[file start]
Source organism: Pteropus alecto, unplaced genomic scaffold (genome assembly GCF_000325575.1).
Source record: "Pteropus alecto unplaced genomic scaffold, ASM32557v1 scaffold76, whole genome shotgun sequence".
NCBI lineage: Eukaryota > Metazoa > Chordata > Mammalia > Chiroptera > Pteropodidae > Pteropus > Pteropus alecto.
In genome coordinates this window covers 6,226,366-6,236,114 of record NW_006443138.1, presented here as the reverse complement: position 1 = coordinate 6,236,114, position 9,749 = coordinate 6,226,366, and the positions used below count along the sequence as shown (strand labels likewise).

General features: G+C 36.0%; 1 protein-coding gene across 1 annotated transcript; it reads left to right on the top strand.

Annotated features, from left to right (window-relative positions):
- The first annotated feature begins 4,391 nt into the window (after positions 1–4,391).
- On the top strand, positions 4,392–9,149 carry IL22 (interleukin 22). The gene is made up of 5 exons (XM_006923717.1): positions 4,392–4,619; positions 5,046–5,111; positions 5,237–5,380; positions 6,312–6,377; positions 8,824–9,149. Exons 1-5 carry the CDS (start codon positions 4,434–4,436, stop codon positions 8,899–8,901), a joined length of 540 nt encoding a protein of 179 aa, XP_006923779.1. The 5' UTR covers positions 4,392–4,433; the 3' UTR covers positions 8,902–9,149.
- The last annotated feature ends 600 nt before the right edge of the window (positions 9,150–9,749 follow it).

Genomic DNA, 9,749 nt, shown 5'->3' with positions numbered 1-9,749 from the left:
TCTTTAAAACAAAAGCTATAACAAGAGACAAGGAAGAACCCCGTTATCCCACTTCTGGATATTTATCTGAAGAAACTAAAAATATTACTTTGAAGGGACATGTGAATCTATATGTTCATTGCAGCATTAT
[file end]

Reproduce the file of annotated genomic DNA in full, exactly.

Source organism: Pteropus alecto, unplaced genomic scaffold (genome assembly GCF_000325575.1).
Source record: "Pteropus alecto unplaced genomic scaffold, ASM32557v1 scaffold76, whole genome shotgun sequence".
NCBI lineage: Eukaryota > Metazoa > Chordata > Mammalia > Chiroptera > Pteropodidae > Pteropus > Pteropus alecto.
In genome coordinates this window covers 6,226,366-6,236,114 of record NW_006443138.1, presented here as the reverse complement: position 1 = coordinate 6,236,114, position 9,749 = coordinate 6,226,366, and the positions used below count along the sequence as shown (strand labels likewise).

General features: G+C 36.0%; 1 protein-coding gene across 1 annotated transcript; it reads left to right on the top strand.

Annotated features, from left to right (window-relative positions):
- The first annotated feature begins 4,391 nt into the window (after positions 1–4,391).
- On the top strand, positions 4,392–9,149 carry IL22 (interleukin 22). The gene is made up of 5 exons (XM_006923717.1): positions 4,392–4,619; positions 5,046–5,111; positions 5,237–5,380; positions 6,312–6,377; positions 8,824–9,149. Exons 1-5 carry the CDS (start codon positions 4,434–4,436, stop codon positions 8,899–8,901), a joined length of 540 nt encoding a protein of 179 aa, XP_006923779.1. The 5' UTR covers positions 4,392–4,433; the 3' UTR covers positions 8,902–9,149.
- The last annotated feature ends 600 nt before the right edge of the window (positions 9,150–9,749 follow it).

Genomic DNA, 9,749 nt, shown 5'->3' with positions numbered 1-9,749 from the left:
TCTTTAAAACAAAAGCTATAACAAGAGACAAGGAAGAACCCCGTTATCCCACTTCTGGATATTTATCTGAAGAAACTAAAAATATTACTTTGAAGGGACATGTGAATCTATATGTTCATTGCAGCATTAT